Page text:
Like the Codger, I too look inside old cans and bottles for mysteries.
And I also recently found one containing a dead shrew.
But in my case it was an old coke bottle buried in oak woodland leaf litter, and the only remaining evidence of the shrew was a skull and an encrusting of invert exoskeletons (last meals).
And by old, I mean maybe 50-ish years. For the bottle is an 8oz "hobbleskirt" from the Coca-Cola Bottling plant in Hayward, California. And that plant closed in the early 1960s.
For being so small and fragile, the shrew skull is in pretty good shape:
But what species is it?
Unfortunately, the naming of a shrew is no trivial task. Many look alike.
Details such as pelage, range and habitat help, but are often inconclusive. And areas commonly have 2-3 species. As is the case in the Santa Cruz Mountains, where I found this skull. 3 species are likely: Trowbridge's, Sorex trowbridgii, Vagrant, Sorex vagrans, and Ornate, Sorex ornatus.
No - to get to truly definitive IDs, the species keys require a look at the teeth. Meaning you really must have a skull or dead shrew (getting them to grin in-hand or for cam traps is a pain).
The upper incisors hold the first key character to consider. If they show grooves/tines parallel to, and near the inner edges, then the shrew is in the Otisorex subgenus. And of our 3 possibles the only Otisorex is Trowbridge's shrew.
But no median tines are evident. The incisors are nearly smooth.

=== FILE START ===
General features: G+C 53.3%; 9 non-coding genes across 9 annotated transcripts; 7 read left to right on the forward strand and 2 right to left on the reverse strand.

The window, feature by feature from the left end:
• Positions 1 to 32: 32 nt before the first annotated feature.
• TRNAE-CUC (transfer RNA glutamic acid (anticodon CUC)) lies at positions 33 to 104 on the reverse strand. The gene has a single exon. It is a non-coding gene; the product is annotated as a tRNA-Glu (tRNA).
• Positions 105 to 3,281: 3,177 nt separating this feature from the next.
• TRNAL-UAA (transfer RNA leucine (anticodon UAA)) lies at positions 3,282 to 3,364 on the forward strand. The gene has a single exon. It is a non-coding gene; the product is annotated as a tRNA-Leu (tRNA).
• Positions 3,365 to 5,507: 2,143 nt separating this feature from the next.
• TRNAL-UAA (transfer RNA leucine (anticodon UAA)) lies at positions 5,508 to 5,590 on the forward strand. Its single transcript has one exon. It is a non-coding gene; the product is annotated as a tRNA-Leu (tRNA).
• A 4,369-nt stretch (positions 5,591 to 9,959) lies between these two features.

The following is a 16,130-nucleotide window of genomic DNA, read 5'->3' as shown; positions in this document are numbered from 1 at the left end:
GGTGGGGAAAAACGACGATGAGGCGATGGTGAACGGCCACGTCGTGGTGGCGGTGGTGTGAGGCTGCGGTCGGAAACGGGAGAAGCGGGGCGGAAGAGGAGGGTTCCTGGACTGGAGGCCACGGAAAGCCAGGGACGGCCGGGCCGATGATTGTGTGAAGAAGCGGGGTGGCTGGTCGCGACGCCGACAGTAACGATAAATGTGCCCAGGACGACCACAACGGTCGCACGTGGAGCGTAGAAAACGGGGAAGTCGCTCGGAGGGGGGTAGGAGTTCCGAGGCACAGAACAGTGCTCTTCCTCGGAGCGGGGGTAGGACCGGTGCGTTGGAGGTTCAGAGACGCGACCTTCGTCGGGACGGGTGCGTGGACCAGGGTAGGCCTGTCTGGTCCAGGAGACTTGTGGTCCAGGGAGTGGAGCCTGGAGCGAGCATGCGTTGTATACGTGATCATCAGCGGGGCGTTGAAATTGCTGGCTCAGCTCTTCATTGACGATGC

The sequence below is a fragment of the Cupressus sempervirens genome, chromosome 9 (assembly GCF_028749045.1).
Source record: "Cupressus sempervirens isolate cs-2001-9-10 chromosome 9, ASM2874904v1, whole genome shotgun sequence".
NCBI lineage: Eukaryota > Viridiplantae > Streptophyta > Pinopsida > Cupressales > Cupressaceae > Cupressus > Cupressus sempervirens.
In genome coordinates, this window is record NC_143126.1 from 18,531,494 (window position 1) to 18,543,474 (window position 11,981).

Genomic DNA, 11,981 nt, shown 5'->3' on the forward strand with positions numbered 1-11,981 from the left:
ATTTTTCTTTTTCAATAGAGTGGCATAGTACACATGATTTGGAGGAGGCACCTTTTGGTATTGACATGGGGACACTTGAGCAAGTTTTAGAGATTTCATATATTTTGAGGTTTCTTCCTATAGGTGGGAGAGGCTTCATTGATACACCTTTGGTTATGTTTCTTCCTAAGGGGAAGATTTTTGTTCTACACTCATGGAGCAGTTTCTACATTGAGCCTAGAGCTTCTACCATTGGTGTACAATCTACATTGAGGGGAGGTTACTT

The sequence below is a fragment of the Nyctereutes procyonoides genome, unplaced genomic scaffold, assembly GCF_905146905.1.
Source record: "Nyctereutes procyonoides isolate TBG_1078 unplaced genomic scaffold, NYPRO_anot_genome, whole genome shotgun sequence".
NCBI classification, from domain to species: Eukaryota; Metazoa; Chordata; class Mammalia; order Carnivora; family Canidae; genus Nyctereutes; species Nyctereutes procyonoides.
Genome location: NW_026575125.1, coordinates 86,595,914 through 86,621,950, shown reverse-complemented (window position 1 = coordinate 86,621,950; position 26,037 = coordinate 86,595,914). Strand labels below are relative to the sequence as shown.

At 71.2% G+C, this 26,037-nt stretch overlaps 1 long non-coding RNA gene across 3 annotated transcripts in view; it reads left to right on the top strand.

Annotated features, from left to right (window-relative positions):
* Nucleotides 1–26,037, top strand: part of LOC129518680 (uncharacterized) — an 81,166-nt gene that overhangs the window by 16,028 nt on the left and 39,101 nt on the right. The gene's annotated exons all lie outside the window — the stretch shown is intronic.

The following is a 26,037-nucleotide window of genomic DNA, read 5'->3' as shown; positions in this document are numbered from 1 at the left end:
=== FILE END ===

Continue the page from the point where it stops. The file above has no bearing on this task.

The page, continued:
So, Trowbridge's is out.
The upper unicuspids are the next key teeth. Shrews have 3-5 of them between their incisors and molars, and the number and size can be used to separate species.
In this case, the key question is whether the 3rd unicuspid is obviously smaller than the 4th unicuspid. If so, it's Ornate. If not, then Vagrant (both have 4 unicuspids).
But as you can see, the skull seems to be missing unicuspids:
On both sides:
However, when I examine the areas and sockets closely, it does seem plausible the 3rd unicuspid was smaller than the 4th.
Note - the unicuspids give us a second check for Otisorex, and thus Trowbridge's, too. If Otisorex, the unicuspids should have red pigment lines defining and running down their inner ridges. They don't, so that also suggests a Sorex subgenus shrew and not Otisorex.
Btw - I expect some may be wondering about that wild red pigment. It's iron. Gets deposited under the enamel as a hardening agent as the shrew eats/grows. Turning them into iron-toothed buzz-saws. A valuable adaptation for a critter that's biting bug carapaces all the time.
So where does that leave our ID? At likely Ornate, I think. But we're not done - I have more supporting evidence:
Incisor pigment: in Vagrant, the red on the upper incisors usually doesn't extend above the break in the inside curve. And on ours it does.
Skull shape: Ornate have flat skulls, and Vagrant more contoured on top. Comparing the above side shot to reference photos also strongly supports Ornate.
Habitat: Vagrant shrews are widespread and typically live in wet meadows or forests on creeks. The Ornate shrew is a Central Valley and Coast Ranges species found in many habs, including wet meadows, salt marshes, open oak and conifer woodlands, and vernal pool grasslands. The oak woodland where I found the bottle could work for both, but I'd edu-guess Ornate more likely. The SC Mtns are Coast Range after all, and the bottle location was not very close to permanent water (for a shrew). Although 50-ish years ago that may have been a different story.
Final call: probably Sorex ornatus, the Ornate Shrew.
Just in case anyone is still wondering "why the heck is this so dang hard?" - here's a final photo that might help answer that question...
And now you also know how many angels can dance in the mouth of a shrew.
No matter which species.